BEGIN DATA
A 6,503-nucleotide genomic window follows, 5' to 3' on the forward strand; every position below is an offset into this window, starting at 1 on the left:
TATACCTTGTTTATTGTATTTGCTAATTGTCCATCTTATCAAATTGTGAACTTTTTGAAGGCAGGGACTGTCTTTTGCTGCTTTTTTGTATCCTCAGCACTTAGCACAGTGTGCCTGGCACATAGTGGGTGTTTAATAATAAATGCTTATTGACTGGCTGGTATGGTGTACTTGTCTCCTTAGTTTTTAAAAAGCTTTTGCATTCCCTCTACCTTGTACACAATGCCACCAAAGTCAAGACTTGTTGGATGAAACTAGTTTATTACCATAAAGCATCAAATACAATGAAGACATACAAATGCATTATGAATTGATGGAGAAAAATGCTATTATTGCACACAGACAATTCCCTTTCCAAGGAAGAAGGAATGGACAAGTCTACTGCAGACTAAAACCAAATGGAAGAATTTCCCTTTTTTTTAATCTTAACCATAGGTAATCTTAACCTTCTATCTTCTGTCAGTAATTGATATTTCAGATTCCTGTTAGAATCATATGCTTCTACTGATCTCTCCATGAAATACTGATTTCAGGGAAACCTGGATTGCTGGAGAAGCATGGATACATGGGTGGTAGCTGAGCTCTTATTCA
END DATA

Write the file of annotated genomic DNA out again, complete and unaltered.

A 6,503-nucleotide genomic window follows, 5' to 3' on the forward strand; every position below is an offset into this window, starting at 1 on the left:
TATACCTTGTTTATTGTATTTGCTAATTGTCCATCTTATCAAATTGTGAACTTTTTGAAGGCAGGGACTGTCTTTTGCTGCTTTTTTGTATCCTCAGCACTTAGCACAGTGTGCCTGGCACATAGTGGGTGTTTAATAATAAATGCTTATTGACTGGCTGGTATGGTGTACTTGTCTCCTTAGTTTTTAAAAAGCTTTTGCATTCCCTCTACCTTGTACACAATGCCACCAAAGTCAAGACTTGTTGGATGAAACTAGTTTATTACCATAAAGCATCAAATACAATGAAGACATACAAATGCATTATGAATTGATGGAGAAAAATGCTATTATTGCACACAGACAATTCCCTTTCCAAGGAAGAAGGAATGGACAAGTCTACTGCAGACTAAAACCAAATGGAAGAATTTCCCTTTTTTTTAATCTTAACCATAGGTAATCTTAACCTTCTATCTTCTGTCAGTAATTGATATTTCAGATTCCTGTTAGAATCATATGCTTCTACTGATCTCTCCATGAAATACTGATTTCAGGGAAACCTGGATTGCTGGAGAAGCATGGATACATGGGTGGTAGCTGAGCTCTTATTCA